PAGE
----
Wednesday, October 22, 2008

[Regina Walton's Expat Interviews]'Alegria' performers

Today the Korea Herald published my interview with two of the performers in Cirque du Soleil's Alegría. Alegría opened in Seoul last Wednesday and I had a chance to go see it on Friday. It was my first Cirque du Soleil show. I have to say, I'd heard they put on amazing shows. I just never realized how amazing they were.

Cirque du Soleil has been around for years, but when they hit big in the States I was dealing with other things (mostly grief from my parent's deaths, a big move from L.A. to San Francisco to start law school and the general stress that big life changes bring).

However, I'm catching up pretty well, I think.


If you're in Seoul, click here for ticket information.

[Regina Walton's Expat Interviews] 'Alegria' performers talk to Expat Living

Last week Cirque du Soleil's "Alegria" opened in Seoul at the Jamsil Sports Complex in Gangnam, adding one more thing to your to-do list.

"Alegria" is Spanish for elation, exhilaration and jubilation - all definitely feelings spectators have when watching the show. "Alegria" is one of eight performances Cirque du Soleil is putting on around the world. In addition to its touring shows, the company has resident shows in various locations around the world, and it also has a seasonal winter show in Madison Square Garden, New York City.

Cirque du Soleil launched "Alegria" in 1994 to celebrate its 10th anniversary. The show kicked off in Montreal, Canada and has been performed in cities all around the world since. With a cast of 55 acrobats, musicians, singers, clowns and characters more than 10 million people have seen "Alegria" since it started in 1994.

When you think of Cirque du Soleil, you think of a group performance - but not usually of the individual performers.

Two "Alegria" trampolinists, Lisa Skinner from Australia and Ken Futamura from Canada, sat down with Expat Living to discuss what it was like to perform in the show.

Lisa Skinner, who does the power track (a high flying trampoline act) and is a nymph in the production, has been with Cirque du Soleil since 2006. This is her first visit to Seoul and she said she has been getting out as much as she can to see the city.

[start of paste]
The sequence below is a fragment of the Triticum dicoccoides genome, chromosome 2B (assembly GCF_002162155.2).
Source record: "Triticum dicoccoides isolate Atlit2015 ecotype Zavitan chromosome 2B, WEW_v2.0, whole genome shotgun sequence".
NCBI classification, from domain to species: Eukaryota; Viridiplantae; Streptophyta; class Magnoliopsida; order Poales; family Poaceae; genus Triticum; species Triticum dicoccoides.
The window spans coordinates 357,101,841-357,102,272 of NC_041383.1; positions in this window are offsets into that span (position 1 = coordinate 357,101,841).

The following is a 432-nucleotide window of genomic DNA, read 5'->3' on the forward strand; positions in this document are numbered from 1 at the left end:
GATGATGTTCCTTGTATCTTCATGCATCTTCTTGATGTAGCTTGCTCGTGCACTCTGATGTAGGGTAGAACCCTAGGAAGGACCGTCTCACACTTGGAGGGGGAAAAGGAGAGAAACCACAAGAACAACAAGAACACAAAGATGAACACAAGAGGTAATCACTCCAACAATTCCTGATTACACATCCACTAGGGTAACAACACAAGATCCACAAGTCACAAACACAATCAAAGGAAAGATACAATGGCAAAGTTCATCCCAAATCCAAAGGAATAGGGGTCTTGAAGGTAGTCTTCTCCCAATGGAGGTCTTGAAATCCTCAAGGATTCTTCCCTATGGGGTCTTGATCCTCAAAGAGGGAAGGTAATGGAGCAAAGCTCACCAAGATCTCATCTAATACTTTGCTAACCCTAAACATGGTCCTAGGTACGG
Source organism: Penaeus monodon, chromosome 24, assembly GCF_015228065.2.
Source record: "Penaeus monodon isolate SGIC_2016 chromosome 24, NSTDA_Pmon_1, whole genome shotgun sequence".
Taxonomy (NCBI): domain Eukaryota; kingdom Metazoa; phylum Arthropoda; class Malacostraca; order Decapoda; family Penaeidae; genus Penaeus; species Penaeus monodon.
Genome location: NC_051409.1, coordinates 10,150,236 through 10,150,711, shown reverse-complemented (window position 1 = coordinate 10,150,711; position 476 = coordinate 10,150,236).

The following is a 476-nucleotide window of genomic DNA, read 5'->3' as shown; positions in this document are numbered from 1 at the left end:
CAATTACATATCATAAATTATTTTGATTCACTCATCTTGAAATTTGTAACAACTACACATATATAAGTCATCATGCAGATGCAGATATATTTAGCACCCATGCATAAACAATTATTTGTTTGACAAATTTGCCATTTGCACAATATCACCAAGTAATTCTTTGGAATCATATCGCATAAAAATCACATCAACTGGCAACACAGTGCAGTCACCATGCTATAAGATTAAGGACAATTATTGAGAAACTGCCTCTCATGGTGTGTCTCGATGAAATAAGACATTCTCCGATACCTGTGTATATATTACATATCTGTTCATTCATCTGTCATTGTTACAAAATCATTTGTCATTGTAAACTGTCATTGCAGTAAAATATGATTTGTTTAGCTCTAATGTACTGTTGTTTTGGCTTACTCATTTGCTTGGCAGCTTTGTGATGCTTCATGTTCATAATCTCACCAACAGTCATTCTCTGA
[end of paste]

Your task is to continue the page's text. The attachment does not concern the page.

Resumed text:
Skinner is from Clear Mountain, Queensland, Australia. She is a gymnast who competed at the 1996, 2000 and 2004 Olympic Games, where Cirque du Soleil first noticed her talent.

They first approached her after seeing her performance at the 2000 Olympics.

Skinner's response? She told them she'd think about it, but said she "didn't know too much about it at that time." She added: "I'd started to pick up a bit more information and I'd seen one of the shows before because of my coach. Her sister was in Cirque du Soleil and had been performing for awhile. But then I ended up continuing with gymnastics."

Lisa took a break from gymnastics after the 2000 Olympics but started training again in 2002.

"I actually bumped into a scout at the Athens (Olympics) and she asked me again 'so what do you reckon?' I was more interested at that time too and knew more about it and it seemed pretty good."

It was after the 2004 Olympics that she auditioned and joined Cirque du Soleil.

How would Skinner describe Cirque du Soleil to someone who has never seen it?

"When I saw my first (Cirque du Soleil) show, which was 1998, I saw 'Quidam' in Texas. I'd never seen anything like it before. I'd never been to a circus before, so this was my first one. I was just amazed by everything that they did. I could hardly blink. I didn't want to take my eyes off of it.

Cirque du Soleil